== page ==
Hold Your Fire

Originally appeared in the February 1999 issue of the ABA Journal.

Harmless Error - A Truly Minority View on the Law

Hold Your Fire


Gun control is becoming an issue of increasing prominence in educational circles. In higher education, there’s good news and bad news. The good news is surveys show college students are more affluent than persons who don’t go to college. The bad news is this enables them to purchase top-of-the-line firepower that can pierce the body armor worn by most professors.

I’m kidding, of course. Professors don’t wear body armor. They don’t make tweed body armor with bullet-proof patches on the sleeves. That was just to lighten the tension. As someone who actually teaches a law school course on gun violence, I know first-hand that emotions run high in the gun control debate.

Just the other day I observed a group of students engaged in a lively debate with their Constitutional Law professor over the proper interpretation of the Second Amendment. Their arguments were quite persuasive, as was their pistol-whipping. The professor not only agreed with their position, but handed over his wallet.

To participate authoritatively in the gun control discourse, you need to know lots of statistics. The gun control debate always comes down to statistics. Fortunately, there are plenty of statistics to support any opinion. The fact that these statistics are often exaggerated or irrelevant seems only to fuel their use, as each side tries to statistically one-up the other. Here’s a typical gun control debate:

Gun Control Proponent: Last year in Japan, only one person was killed by a gun, while in the U.S. more than seventeen million people were killed just from getting hit in the head with ejecting shell cartridges.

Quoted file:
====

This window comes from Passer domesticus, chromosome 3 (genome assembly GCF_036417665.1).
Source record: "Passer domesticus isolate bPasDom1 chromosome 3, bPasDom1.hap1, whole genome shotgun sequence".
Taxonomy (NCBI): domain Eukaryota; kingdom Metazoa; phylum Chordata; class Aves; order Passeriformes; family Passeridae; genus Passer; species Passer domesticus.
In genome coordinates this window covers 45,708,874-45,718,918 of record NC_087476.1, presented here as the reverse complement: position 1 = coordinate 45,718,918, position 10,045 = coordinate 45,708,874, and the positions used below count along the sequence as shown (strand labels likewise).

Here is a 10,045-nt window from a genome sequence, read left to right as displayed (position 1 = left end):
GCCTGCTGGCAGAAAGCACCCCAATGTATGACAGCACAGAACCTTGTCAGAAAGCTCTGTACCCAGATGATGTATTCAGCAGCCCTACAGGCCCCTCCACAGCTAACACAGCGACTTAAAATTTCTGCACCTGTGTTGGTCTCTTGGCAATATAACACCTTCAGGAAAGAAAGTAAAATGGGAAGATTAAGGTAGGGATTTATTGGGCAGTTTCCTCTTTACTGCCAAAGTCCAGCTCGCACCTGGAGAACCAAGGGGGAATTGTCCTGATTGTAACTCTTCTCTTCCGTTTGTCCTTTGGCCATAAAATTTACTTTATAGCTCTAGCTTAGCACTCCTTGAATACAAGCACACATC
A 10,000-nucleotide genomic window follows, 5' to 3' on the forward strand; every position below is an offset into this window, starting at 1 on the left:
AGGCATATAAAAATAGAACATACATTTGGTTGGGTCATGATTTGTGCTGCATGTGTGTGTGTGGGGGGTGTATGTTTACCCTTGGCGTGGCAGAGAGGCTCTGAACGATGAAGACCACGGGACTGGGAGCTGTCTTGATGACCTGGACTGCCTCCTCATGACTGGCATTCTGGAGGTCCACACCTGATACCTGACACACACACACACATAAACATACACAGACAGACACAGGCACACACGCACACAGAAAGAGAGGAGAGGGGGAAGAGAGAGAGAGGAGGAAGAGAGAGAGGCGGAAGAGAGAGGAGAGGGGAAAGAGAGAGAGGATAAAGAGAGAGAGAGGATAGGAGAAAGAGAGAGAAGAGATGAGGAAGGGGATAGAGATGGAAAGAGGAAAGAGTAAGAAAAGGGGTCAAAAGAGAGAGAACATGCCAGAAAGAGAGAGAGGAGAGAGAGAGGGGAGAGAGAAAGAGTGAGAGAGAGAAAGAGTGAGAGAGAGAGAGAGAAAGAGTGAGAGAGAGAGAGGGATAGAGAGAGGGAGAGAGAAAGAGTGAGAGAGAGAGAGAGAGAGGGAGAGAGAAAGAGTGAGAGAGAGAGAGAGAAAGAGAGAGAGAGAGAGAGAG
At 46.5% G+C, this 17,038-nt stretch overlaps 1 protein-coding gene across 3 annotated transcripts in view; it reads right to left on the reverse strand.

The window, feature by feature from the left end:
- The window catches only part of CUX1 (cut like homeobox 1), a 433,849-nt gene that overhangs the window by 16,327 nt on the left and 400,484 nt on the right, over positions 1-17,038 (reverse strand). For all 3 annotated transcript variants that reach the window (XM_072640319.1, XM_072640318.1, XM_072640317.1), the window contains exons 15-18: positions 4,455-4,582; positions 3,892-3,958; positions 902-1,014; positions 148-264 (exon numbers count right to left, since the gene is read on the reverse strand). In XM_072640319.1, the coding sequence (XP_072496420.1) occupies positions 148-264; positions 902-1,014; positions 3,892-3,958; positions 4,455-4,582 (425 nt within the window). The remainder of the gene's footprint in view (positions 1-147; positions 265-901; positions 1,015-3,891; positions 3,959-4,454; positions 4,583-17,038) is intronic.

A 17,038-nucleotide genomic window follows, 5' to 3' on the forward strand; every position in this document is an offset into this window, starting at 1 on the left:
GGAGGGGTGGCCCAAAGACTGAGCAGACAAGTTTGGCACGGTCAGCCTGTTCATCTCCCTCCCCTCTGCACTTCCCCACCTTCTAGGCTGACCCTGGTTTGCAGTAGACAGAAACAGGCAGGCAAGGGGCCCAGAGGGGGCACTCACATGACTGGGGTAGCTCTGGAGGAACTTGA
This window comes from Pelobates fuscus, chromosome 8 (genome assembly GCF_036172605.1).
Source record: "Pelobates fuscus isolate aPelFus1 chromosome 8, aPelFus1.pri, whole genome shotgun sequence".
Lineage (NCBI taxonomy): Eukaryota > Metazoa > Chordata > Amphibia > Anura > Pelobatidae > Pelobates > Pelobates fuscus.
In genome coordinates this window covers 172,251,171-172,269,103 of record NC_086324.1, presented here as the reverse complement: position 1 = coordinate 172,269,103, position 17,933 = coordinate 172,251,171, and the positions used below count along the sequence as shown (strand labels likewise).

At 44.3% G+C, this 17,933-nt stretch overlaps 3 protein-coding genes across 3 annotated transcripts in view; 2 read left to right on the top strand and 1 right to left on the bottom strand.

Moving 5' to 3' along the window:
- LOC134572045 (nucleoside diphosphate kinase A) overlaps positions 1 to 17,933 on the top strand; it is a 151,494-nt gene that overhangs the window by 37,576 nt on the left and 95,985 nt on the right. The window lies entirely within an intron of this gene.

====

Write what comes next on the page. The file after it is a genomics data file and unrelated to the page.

Gun Control Opponent: Japan is a very regimented society. Only one Japanese citizen out of a hundred thousand gets to experience the excitement of dodging gunfire. Besides, every day in America, twenty million people use guns in self-defense and millions more use them to safeguard the country from British invasion.

Proponent: Nonsense. Studies show a gun in the home is one-hundred and forty-six million times more likely to be used to kill a snail darter than for self-defense.

Opponent: Pro-gun control statistics are one billion times stupider than anti-gun control statistics.

Proponent: If you laid all the preposterous claims of gun control opponents end to end, they would circle the universe for infinity.

Opponent: Statistically speaking, non-gun owners are six-and-a-half trillion times more likely to be ugly than gun owners.

Proponent: There’s a 99.99 percent chance that the rude remark I’m about to make concerning your mother will cause the veins in your neck to explode.

Opponent: My machine gun can pump bullets into your abdomen at gajillion-bazillion rounds per second.

Unfortunately, at this point, the quality of the debate usually begins to deteriorate.

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Andrew Jay McClurg is a law professor whose teaching and research interests include tort law, products liability, legal education, privacy law and firearms policy. He holds the Herbert Herff Chair of Excellence in Law at the University of Memphis Cecil C. Humphreys School of Law.
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